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Reconciliation

Grounded in Grace

“Grace is bad arithmetic”--famous words from my pastor Dave Vroege in a sermon just over a year ago. He continued, explaining how grace is nonsense.

“Grace is bad arithmetic.”

Nonsense! Why? Because it is given to us regardless of whether we want it or not.

I’ve always understood grace to be an action word. An invitation on how to behave and act. It’s the absence of anger and the presence of love and peacefulness.

Hard words to hold when one is full of rage.

Bringing Forth Fruit Worthy of Repentence

We noticed her standing just inside the front entrance looking up. While she was waiting to load her bus with the summer camp kids, she had stepped into the church foyer and saw the land acknowledgement: The Community Christian Reformed Church of Meadowvale is located on the Treaty Lands and Traditional Territories of the Mississaugas of the Credit First Nation.

Finding My Place in Reconciliation

Ever since starting to study at Redeemer, I’ve become more familiar with the Truth and Reconciliation Commission’s Calls to Action, and Canada’s history in the treatment of Indigenous people. Thanks to classes with William Postma and Naaman Wood, I’ve wanted to join the effort of reconciliation with Indigenous communities, but I didn’t really know what the process of reconciliation looked like practically. Maybe you’ve felt the same way.

Dear Tanya: A National Tragedy Hits Home

Dear Tanya, 
In 2009, you became a number that I wasn't counting. 
Your sister, Vanessa, was counting.
The hours, days and the years of this silence.
I heard during the hearing. 
I heard your story. 
I heard your human-ness. 
You are not dead to her.
You are not a number.
I'm counting. We're counting.
With Love, 
Priya

An (Un)Complicated Whiteness: Privilege, Repentance, and the Work of Justice

Most Thursdays, I spend my afternoons at a local halfway house and healing centre, created to prepare Indigenous men for the transition from federal prison to the street. I walk through two sets of glass doors, up a short flight of stairs, and into the sweet smell of sage grass and fried food. Indigenous parole officers, administrators, and parolees mill around a front desk, filling out paperwork and discussing their plans for the weekend. Of the dozen or so people around me, I am the only one with white skin. Brown skin is the norm here, and my whiteness makes me an outsider.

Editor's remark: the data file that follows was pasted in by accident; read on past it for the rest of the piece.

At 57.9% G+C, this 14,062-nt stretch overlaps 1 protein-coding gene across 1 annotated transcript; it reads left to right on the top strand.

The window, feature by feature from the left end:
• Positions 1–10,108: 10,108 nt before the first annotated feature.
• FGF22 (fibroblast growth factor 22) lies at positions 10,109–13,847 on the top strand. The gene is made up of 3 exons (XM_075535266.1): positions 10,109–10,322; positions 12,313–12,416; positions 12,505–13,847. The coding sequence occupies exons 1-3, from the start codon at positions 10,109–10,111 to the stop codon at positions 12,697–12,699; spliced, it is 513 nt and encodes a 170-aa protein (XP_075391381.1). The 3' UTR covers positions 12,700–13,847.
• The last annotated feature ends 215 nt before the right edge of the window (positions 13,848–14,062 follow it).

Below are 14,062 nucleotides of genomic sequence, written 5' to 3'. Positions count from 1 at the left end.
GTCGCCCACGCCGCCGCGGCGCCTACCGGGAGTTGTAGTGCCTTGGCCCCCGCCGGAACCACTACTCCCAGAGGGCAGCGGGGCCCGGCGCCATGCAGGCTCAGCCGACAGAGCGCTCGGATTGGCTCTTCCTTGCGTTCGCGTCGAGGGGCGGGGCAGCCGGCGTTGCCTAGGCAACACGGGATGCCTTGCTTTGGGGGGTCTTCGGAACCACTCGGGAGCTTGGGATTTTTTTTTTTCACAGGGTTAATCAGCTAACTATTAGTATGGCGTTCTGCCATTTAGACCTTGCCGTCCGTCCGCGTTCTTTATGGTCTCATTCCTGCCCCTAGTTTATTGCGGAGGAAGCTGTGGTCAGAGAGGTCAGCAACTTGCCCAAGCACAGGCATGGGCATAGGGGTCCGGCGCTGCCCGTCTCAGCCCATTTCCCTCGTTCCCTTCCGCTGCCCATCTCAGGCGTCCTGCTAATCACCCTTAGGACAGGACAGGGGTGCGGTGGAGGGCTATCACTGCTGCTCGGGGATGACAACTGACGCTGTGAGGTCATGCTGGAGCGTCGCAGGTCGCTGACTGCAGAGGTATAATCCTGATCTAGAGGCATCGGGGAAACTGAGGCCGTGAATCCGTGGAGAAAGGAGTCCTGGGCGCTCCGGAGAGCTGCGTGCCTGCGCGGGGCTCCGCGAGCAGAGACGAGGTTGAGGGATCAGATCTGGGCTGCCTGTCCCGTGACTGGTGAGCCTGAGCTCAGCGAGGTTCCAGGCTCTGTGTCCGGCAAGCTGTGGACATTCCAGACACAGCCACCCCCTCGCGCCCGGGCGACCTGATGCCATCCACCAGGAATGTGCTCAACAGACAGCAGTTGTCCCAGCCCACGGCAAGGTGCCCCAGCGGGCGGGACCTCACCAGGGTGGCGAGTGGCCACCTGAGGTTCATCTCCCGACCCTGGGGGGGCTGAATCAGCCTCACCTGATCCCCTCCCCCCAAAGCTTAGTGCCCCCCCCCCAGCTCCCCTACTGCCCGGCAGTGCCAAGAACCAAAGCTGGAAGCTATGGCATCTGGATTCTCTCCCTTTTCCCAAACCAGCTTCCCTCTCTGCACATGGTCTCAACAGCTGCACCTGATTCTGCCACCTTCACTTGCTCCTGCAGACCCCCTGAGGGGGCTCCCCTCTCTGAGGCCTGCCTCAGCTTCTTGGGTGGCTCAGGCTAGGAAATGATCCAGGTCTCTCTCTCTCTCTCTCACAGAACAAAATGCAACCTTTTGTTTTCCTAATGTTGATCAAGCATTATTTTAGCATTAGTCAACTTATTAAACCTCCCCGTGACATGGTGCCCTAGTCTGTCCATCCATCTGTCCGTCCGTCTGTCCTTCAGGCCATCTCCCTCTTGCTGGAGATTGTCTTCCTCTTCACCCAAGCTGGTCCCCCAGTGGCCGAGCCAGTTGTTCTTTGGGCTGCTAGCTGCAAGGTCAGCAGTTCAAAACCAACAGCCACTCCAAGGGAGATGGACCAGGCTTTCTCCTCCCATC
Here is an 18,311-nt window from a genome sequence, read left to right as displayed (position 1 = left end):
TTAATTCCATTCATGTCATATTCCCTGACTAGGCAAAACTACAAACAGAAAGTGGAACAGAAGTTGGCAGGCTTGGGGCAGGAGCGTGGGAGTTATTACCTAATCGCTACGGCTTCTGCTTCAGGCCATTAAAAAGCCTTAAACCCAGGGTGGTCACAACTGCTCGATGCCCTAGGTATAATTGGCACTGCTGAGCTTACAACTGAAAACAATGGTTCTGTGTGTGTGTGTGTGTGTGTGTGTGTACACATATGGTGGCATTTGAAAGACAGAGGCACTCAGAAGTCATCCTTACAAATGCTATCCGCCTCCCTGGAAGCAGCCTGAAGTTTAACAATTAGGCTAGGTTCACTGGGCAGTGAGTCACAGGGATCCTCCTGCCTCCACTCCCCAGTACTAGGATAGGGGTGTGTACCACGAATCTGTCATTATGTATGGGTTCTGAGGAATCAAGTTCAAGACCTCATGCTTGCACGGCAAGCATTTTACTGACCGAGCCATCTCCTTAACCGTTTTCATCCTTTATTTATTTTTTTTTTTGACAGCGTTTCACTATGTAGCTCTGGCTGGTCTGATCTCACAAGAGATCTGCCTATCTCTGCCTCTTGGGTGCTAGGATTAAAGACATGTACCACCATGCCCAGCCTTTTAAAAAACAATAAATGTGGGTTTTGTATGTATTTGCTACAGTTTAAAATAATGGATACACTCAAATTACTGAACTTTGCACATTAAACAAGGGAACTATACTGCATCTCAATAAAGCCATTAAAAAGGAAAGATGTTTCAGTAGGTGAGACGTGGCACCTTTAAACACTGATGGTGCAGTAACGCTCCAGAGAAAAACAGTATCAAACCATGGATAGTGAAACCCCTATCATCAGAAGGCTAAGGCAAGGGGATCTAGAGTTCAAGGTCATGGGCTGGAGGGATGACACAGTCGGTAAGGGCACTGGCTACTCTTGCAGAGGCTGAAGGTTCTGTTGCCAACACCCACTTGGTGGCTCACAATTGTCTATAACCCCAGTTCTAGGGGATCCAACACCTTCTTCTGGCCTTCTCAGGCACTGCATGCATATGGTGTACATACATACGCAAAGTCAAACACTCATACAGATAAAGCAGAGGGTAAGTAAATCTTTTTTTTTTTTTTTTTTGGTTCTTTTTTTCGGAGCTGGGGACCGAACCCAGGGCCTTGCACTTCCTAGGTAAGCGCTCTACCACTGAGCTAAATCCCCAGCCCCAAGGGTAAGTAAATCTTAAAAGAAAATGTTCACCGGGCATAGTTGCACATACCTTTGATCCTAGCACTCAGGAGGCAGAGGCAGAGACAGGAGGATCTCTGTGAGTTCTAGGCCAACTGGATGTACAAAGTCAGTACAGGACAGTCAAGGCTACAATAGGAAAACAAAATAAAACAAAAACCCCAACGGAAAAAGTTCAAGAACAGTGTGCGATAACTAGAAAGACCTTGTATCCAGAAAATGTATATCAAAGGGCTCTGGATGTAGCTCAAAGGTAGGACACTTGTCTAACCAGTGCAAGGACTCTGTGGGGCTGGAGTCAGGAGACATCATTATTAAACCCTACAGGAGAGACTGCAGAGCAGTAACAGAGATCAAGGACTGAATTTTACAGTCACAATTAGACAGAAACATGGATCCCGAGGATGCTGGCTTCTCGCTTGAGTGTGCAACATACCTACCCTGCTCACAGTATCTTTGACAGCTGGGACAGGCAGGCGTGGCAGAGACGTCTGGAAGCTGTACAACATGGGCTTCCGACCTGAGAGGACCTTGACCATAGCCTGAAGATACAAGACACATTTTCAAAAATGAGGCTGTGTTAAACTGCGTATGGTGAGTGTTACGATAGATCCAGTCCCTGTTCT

Learning Service from Freddie the Bus Driver

I believe that God has a plan for everyone, but sometimes that fact alone doesn’t feel very comforting. I came across the Youth Ambassador of Reconciliation Program when I was struggling with God and his plans for me. I had just graduated from university and wasn’t sure what I wanted to do with my degree, or if I wanted to work in my degree’s field at all. I had decided to just take a year off to “figure it out” when I heard about this opportunity to go live among the First Nations in Kitchenuhmayoosib Inninuwag (KI), a remote reserve in northern Ontario.

1956 Wasn't the "Good Old Days" for My Family

This month on Do Justice we are working to unlearn the Doctrine of Discovery together through our series "In 1492, Indigenous peoples discovered Columbus". Welcome to the series! To make sure you don't miss a post, sign up here.

Relationships First: the Youth Ambassador of Reconciliation Trip

The Youth Ambassador of Reconciliation Program has officially begun! Two CRC members (Israel Cooper and Thea deGroot) and two CRC staff (Bernadette Arthur and Shannon Perez) have recently left for a week-long stay in Kitchenuhmaykoosib Inninuwug (KI) First Nation, a fly-in community approximately 600 kilometres north of Thunder Bay.

Learning from Indigenous Peoples - Sharing Circles

I realized that for many or most of these participants this sharing circle was the first time they had the space to really tell their story or cry out for answers. 

Live Justly for Lent: for Families

This past year, as new parents, my spouse and I have been figuring out how to raise our family and also find time to continue serving God. In our church, we have been learning about being a family on mission. As parents, it can get complicated choosing between spending time with our family or serving God; or trying to find the time for both our family and serving God, while keeping the two separate. But God has designed us to be a family that is on mission together for him and with him.

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